Sushma Shende is the programme director of child health and nutrition at SNEHA, a city-based NGO that works in the fields of nutrition, education and health. SNEHA works closely with the Brihanmumbai Municipal Corporation. “Our role involves the mobilisation of children for vaccination and talking to the parents if there is reluctance to get their children vaccinated. For instance, we reach out to religious leaders who can talk to the reluctant family, because some communities have misconceptions around vaccination,” Shende explains.
“Vaccination happens at two places, one at the health centres i.e. centre camps, and the second, at field camps set up in communities. During the lockdown, the health system was busy coping with COVID-19. The staff at health posts were screening, testing, identifying, etc. Immunisation came to a standstill for two full months,” she says, adding that it took time to reorganise the system to respond to the pandemic while continuing to attend to non-COVID-19 health concerns.
Dr Jayant Pandharikar
The Indian Academy of Pediatrics (IAP), established in 1963, confirms that at the time of the first lockdown, paediatricians did not understand the magnitude of the pandemic. Dr Jayant Pandharikar, president of the Maharashtra chapter of IAP, says, “Everything was new to us; so all of us shut down our private childcare clinics for a few weeks. We even advised parents to defer primary vaccination. But then the WHO guidelines came in, instructing to continue primary immunisation, so we resumed services in the state.” Dr Pandharikar says that vaccines for preventable diseases can be divided into two types—primary and secondary. “The primary vaccine is administered right after delivery. While it increases the child’s immunity, the secondary ones [given till 15 years of age] tops up the kid’s immunity if it were to drop to some extent. While secondary vaccines can be deferred by a few weeks or months, it is usually advised to not skip the primary injections.”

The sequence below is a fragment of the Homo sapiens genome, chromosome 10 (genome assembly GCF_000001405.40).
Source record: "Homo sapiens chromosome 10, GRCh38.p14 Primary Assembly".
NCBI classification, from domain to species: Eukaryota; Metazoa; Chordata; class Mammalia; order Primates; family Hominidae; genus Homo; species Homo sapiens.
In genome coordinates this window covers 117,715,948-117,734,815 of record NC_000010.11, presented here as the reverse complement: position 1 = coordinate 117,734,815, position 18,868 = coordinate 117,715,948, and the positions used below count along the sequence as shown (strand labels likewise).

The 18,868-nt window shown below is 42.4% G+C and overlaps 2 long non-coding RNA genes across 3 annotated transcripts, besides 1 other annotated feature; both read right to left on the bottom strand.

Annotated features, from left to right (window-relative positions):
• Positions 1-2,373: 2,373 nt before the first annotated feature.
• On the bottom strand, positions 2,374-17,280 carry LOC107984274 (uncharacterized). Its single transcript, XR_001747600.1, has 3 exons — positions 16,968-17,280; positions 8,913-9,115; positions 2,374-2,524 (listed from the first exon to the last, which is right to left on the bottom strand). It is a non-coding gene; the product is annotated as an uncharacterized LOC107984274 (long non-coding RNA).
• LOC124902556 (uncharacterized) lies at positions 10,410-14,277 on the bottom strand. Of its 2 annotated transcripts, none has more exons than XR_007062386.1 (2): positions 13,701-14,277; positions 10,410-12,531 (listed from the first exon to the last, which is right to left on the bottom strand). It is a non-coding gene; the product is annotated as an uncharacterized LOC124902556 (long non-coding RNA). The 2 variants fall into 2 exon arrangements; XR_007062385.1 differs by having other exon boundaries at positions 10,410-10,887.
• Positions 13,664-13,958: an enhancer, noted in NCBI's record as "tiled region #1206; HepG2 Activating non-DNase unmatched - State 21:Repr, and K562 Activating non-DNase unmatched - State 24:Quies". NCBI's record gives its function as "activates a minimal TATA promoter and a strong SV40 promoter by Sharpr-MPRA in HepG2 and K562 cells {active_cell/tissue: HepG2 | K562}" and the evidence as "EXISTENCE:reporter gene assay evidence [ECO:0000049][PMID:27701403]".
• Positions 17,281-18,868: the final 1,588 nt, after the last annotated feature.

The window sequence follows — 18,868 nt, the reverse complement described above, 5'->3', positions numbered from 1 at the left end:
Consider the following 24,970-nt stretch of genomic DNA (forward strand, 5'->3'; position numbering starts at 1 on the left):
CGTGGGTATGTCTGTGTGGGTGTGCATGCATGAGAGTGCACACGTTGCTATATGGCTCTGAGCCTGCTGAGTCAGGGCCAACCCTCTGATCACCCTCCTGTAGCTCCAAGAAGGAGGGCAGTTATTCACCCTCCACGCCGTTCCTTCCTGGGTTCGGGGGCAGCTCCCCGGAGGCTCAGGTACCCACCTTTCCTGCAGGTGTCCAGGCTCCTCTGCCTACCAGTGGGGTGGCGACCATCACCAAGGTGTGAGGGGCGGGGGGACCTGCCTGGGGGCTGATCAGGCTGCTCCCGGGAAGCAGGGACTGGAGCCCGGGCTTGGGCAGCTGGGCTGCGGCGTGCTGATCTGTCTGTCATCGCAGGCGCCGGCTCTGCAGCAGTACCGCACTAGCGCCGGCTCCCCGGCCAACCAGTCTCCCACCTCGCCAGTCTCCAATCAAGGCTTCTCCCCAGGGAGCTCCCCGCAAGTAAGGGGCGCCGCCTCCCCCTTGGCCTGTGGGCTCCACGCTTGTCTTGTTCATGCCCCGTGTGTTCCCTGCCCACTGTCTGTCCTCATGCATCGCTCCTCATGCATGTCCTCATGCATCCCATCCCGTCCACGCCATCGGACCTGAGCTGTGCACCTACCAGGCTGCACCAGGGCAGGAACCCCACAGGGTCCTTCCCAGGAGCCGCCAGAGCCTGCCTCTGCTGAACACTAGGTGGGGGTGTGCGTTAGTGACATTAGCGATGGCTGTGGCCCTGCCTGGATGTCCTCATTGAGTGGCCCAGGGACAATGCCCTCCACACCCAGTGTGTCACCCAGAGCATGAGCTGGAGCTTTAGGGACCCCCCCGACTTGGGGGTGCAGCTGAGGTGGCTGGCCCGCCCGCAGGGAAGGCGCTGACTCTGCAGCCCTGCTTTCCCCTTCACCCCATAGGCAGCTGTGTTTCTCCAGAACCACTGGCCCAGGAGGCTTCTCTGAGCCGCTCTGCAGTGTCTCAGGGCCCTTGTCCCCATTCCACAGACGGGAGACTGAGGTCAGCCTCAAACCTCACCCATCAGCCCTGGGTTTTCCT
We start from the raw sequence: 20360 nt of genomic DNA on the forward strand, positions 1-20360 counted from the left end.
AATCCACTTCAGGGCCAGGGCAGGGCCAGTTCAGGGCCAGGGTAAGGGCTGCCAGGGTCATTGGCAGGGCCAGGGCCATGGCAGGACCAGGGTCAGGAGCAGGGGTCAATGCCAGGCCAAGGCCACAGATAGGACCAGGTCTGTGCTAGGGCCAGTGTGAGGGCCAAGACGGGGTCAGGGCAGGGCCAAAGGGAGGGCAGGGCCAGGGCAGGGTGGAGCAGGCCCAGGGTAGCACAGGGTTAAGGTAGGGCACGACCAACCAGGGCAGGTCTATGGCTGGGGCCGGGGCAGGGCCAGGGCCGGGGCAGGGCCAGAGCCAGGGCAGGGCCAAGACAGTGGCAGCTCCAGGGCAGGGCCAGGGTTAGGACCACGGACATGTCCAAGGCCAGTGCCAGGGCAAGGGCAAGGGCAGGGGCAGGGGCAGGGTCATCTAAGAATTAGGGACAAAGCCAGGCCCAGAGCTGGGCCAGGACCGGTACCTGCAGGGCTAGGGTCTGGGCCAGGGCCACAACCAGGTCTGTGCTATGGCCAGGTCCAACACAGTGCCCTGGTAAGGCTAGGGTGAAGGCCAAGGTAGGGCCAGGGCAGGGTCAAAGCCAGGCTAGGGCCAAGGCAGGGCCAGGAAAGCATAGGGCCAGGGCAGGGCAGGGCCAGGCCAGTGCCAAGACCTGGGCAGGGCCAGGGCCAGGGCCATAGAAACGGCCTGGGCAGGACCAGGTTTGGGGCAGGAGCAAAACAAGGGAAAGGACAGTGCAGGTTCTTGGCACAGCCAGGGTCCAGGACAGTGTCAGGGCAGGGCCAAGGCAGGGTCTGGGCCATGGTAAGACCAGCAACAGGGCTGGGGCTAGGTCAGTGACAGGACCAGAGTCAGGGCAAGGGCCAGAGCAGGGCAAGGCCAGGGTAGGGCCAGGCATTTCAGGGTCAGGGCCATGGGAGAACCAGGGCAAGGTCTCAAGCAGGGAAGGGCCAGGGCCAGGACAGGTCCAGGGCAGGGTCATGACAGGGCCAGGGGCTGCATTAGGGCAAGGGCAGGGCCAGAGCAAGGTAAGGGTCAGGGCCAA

Shweta Shetty Rathod with her two kids, aged five years and three months. Rathod was able to get her first child his third polio dose only after two months
Shweta Shetty Rathod, 33, a Malad resident who runs a recruitment service firm, was expecting her second child during the lockdown. While her first-born, five-year-old Jahan, was due for his third dose against polio and a combination of doses against diphtheria, tetanus, and pertussis in February, Rathod didn’t want to expose herself and him to risk of COVID-19 infection. “Finally, after a delay of two months, we got him vaccinated in May.”
According to Dr Meetal Dharod, a paediatrician and neonatologist at the Little Angels Child Care & Vaccination Clinic in Borivli, while the situation has improved since July—with appointments—they are fewer than before. “We give two to three appointments, daily, during a separate time slot since we don’t want young children to mix with the other patients. We accommodate them first thing in the morning after the clinic is sterilised, says Dharod, adding that she has vaccinated babies as young as seven-days-old so their safety is of utmost priority.
Dr Meetal Dharod, paediatrician
Vaccinations help us safeguard kids from succumbing to preventable diseases, which can be life-threatening otherwise. While transportation is no longer an issue for those belonging to the higher rungs of the society, it is the lower strata that’s bearing the brunt even after Unlock 4.0.
“India has the highest burden of under-five [years of age] deaths in the world. The median under-five mortality rate per 1,000 live births in India is 37, lower than 69 for Pakistan and much lower than 120 for Nigeria. India reported 8.8 lakh child deaths in that age bracket in 2018,” Dr Annadate shares.
Shah, for instance, got her new-born his first BCG shot [a vaccine primarily used against tuberculosis], three months after delivery in April. “Anganwadis started to slowly open up. One of them took us to their centre and we got the first vaccine for my son in July,” Shah says.